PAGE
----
Calgary’s Reconciliation Bridge renamed: “We can’t change the past but we are not prisoners of it”
An official naming ceremony was held on Saturday in Calgary at the Reconciliation Bridge. Elders and youth from Treaty 7 First Nations, Metis Nation Region 3 and the Inuit community participated in the event. It began with a prayer circle and a walk across the bridge, followed by drumming and a traditional Round Dance.
The bridge was first opened in 1910 and was named Langevin Bridge after one of the men behind Canada’s residential school system. Hector-Louis Langevin was a Father of Confederation and a Conservative cabinet minister. In January of 2017, city council voted to change the bridge name.
On Saturday, residential school survivors came to witness the renaming of the bridge.
“I thought for sure I wasn’t going to make it out of that school,” said Morley-area residential school survivor Rod Hunter.
“We had a blue box with two holes in it in the basement of my residential school and I spent many nights in there,” Hunter recalled. “I peed on myself and I vomited on myself in that box because I stood against what they were doing to us. I was one of the few that always complained and I was one of the few that was abused by the priest and especially the nuns.”
Mayor Nenshi called it a “complicated day” of remembering the children who were taken from their families and never came home, but also a day of joy looking to the future.
“Our greatest failure as a nation is our failure to have included our indigenous brothers and sisters in the prosperity of this place,” Nenshi said. “And that is why we are celebrating the Reconciliation Bridge today. That’s why we are talking about our history with open and clear eyes.”
“There is a reason it’s called the Reconciliation Bridge rather than giving it an indigenous name. It’s because the name of the bridge is intended to spark a discussion.”
Treaty 7 leaders say the renaming of the bridge shows Canadian society is moving in the right direction, but there is still much more do to.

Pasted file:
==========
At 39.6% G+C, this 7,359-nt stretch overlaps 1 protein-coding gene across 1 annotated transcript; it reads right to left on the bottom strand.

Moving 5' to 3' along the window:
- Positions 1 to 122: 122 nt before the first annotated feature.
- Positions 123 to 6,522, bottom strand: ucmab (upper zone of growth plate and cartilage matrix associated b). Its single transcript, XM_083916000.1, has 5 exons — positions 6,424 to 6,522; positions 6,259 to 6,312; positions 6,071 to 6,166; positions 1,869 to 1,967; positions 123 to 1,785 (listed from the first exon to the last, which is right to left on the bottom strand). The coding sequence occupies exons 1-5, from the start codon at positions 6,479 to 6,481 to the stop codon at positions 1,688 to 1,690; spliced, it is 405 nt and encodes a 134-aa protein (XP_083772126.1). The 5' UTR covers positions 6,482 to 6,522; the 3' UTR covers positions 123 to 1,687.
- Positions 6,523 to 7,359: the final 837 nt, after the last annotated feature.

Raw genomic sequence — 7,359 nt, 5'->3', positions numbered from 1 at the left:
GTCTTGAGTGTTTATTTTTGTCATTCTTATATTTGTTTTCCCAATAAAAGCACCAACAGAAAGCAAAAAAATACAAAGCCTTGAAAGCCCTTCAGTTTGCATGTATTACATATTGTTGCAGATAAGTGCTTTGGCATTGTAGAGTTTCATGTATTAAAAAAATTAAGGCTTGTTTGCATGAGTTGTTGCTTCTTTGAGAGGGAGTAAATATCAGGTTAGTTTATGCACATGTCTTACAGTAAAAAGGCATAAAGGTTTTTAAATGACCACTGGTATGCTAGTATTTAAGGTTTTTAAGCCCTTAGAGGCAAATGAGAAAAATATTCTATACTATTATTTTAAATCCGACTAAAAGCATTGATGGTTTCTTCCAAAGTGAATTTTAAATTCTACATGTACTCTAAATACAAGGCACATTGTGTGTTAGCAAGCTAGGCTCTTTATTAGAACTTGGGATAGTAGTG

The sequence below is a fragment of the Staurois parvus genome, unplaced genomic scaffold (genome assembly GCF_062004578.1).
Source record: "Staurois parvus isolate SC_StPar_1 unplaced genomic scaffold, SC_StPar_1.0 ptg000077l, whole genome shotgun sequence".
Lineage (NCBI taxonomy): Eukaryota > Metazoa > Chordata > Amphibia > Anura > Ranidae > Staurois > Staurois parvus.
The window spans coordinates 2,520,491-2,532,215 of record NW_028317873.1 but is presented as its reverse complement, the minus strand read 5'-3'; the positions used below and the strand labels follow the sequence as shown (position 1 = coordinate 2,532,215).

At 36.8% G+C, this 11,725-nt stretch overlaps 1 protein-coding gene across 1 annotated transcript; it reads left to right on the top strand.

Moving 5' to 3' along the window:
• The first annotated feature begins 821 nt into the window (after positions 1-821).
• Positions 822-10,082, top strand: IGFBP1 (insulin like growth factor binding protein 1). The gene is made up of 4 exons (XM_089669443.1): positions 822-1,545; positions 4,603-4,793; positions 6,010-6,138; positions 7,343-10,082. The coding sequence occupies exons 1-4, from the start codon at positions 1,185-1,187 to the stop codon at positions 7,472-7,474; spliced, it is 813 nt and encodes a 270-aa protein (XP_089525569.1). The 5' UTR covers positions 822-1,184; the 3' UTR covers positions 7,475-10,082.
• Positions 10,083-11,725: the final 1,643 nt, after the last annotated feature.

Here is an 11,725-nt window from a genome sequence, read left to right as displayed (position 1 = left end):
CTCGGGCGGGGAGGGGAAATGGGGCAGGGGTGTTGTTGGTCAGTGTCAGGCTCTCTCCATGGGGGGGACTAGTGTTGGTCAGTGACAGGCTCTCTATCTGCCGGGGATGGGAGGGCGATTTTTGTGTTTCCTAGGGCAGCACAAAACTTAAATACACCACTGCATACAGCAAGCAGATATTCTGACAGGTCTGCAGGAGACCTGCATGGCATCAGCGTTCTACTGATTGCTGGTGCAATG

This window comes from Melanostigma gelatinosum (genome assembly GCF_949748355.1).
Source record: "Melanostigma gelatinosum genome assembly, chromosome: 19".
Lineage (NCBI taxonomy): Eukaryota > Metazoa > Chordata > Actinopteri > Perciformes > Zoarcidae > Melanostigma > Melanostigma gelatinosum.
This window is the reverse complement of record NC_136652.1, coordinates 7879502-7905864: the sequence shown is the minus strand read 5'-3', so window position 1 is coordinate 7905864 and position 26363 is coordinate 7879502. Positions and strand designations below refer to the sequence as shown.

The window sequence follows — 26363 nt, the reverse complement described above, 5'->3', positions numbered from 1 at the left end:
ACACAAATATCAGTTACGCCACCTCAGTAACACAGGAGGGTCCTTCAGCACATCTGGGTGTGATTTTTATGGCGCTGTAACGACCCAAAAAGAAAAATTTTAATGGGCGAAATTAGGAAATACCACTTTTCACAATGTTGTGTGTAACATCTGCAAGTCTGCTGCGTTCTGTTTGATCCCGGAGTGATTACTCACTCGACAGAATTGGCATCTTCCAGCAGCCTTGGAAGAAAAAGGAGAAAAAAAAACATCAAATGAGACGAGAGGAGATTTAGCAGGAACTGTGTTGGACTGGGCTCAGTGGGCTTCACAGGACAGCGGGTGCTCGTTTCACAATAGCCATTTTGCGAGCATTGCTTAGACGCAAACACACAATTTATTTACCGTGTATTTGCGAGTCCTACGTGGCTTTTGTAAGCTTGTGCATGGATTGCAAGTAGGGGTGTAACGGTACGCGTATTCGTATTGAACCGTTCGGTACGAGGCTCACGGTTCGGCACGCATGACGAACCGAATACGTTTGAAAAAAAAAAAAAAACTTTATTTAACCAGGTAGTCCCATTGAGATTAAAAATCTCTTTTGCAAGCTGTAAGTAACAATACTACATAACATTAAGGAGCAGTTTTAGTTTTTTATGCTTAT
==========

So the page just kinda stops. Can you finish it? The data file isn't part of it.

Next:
“Yes, wrongs were done to us; yes, the church is still believes they didn’t do anything wrong; yes, government people still think that we are wards of the state,” said Tsuut’ina chief Lee Crowchild. “But my grandparents would say you have to forgive them because they don’t know very much at all.”
For many at the ceremony it was a day of remembering a painful past, but also expressing gratitude for change.
“Renaming is something great for me because of what I went through and what some of my survivors went through,” Hunter said. “It means a great deal. It means thank you from our hearts for recognizing us and for reconciliation. In our language it means to change your mind and to change your heart and to be as one.”
Mayor Nenshi says the renaming ceremony is symbolically important in healing wounds with the area’s First Nations and in demonstrating the country’s commitment to move forward.
“Symbols matter. Names matter. And coming together today to celebrate this name on this bridge matters. It shows our commitment to each other,” Nenshi said. “We can’t change the past, but we are not prisoners of it. We are not solely defined by the pain of our shared history but rather by how we choose to move forward. And we choose to move forward in love and kindness and in compassion. In the true spirit of reconciliation.”
Liberal leader David Khan said this is about acknowledging a painful chapter in Canada’s history.
“Indigenous peoples have suffered terrible treatment,” said Liberal leader David Khan. “By renaming this bridge we reject a painful chapter in Canadian history and begin to build an inclusive future.” But, Khan said, there must be more than just symbolic gestures to achieve true reconciliation with Indigenous peoples.
“Tens of thousands of First Nations children lack acceptable access to culturally-based child welfare,” Khan said. “Education funding on-reserve is far less per capita than off-reserve. Infrastructure is in decay and necessary services like clean water are far less accessible. Indigenous Canadians endure lower incomes, life expectancy and education levels, while suffering higher unemployment, suicide and incarcerations rates.”
The name change came about through the Truth and Reconciliation Commission of Canada, which attributed the following quote to former Public Works Minister Sir Hector-Louis Langevin:
“In order to educate the children properly we must separate them from their families. Some people may say that this is hard but if we want to civilize them we must do that.”
The quote was given in 1883 as an explanation for establishing residential schools for Aboriginal children.
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